Give prisoners joy of work they choose

Joe Diament, the director of Community Corrections, is asking lawmakers to make sure they give incentives to prison programs that actually reduce recidivism. The Corrections Department opposes two House bills held for further study, HB 404 and HB 694, that would give inmates time off their minimum sentences for educational, treatment, vocational and parenting programs. 

Corrections Commissioner Bill Wrenn has warned that either bill could spur equal protection lawsuits from prisoners ineligible to earn time off through no fault of their own. Someone coded for special ed, for example, might have little chance of winning a GED or a bachelors degree. 

In an informal workshop with members of the House Criminal Justice Committee April 30, Diament introduced a new concern about the bills.  They might put heavy stress on otherwise worthy programs that correlate poorly with success outside the razor wire. They could also target the wrong inmates, Diament warned.  

Here was his counter-intuitive argument. There is robust research that a prison should stress programs that reduce addiction, criminal thinking, impulsiveness, anti-social attitudes, selfishness and association with people who have those problems. Those traits correlate with high recidivism. But there is less crime-prevention benefit, Diament said, from offerings that ease anxiety and low esteem, encourage creativity, foster mental health and boost physical fitness. 

Clinicians score all inmates early in their sentences with sophisticated risk assessment tools to discern the dangerous prisoners from those unlikely to return to prison, Diament said.. Rehabilitation should focus on the people most likely to continue in crime when they leave. Paradoxically, low risk prisoners are more prone to go bad if they face heavy programming demands. 

The prison should also provide needed programs to a prisoner in maybe the last two years of a long sentence and continue it on the outside when the person makes parole. That continuity of rehabilitation has the best impact, Diament suggested. Services in only one setting or the other are far less effective. Likewise, prisoners lose the benefits of therapy they complete too early in their sentences. The grind of prison erodes their gains.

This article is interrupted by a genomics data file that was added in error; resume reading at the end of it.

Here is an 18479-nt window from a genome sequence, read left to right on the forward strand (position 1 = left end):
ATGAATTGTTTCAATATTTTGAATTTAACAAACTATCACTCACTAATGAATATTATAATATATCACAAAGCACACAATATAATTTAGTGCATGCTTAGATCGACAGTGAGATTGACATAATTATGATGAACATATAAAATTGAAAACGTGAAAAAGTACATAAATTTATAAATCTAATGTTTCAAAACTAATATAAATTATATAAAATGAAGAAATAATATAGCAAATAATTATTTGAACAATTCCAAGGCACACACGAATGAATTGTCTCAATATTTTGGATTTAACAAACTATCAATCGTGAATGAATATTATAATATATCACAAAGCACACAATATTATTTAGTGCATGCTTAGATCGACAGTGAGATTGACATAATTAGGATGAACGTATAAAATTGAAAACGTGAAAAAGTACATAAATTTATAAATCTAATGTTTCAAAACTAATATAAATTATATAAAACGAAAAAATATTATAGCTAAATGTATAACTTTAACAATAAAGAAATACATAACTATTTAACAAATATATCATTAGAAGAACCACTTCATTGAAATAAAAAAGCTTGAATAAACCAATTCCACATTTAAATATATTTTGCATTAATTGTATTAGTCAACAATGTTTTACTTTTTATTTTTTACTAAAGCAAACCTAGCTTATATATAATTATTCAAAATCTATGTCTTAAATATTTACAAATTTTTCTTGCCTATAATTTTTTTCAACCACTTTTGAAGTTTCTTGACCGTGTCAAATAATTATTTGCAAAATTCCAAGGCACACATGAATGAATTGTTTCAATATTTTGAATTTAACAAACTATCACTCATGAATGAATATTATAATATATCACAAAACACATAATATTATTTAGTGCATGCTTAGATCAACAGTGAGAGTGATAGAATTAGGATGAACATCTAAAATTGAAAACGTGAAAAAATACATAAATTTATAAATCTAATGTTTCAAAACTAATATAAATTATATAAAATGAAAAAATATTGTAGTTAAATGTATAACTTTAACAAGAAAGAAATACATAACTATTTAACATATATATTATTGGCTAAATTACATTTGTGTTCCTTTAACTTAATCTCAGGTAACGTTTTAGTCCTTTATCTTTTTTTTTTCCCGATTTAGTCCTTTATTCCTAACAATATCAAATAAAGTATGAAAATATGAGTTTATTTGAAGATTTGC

I have great respect for Joe Diament, but I would humbly suggest the programs incentivized by HB 404 would attack all of those bad habits of thinking and association that return prisoners to prison. The bill would do so by changing the inmate culture itself into one where prisoners work to improve themselves, take pride in doing it, and encourage others to learn, gain skills, become readers and better readers, and see themselves growing more marketable day by day to employers and future girlfriends who might become wives. 

A cellblock is full of boredom, anger and despair. Classrooms and workshops are far happier. Give prisoners meaningful work to do, and more of them might stay out for good. 

Let me digress to make a point. Forty years ago the state treated Lake Winnisquam with a chemical that killed an unsightly algae bloom. It was harmless to fish, according to robust research. But the fish all died. The rotting vegetation used all the oxygen in the water. Folks 30 miles away at the State House could smell the mistake.

It is my gut feeling based on experience as a teacher, parent, correctional counselor and prison volunteer that changing the culture of a prison is the best way to address the issues the state wants to focus on. I doubt if there is much research about that solution. It’s too complex and nuanced to measure. 

That is hardly not my original ideas. I learned it, among other sources, from a dozen trustees on the Inmate Communications Committee. Some state reps are going to meet with them May 1 at 10:30 a.m. I’ll report tomorrow on how it goes.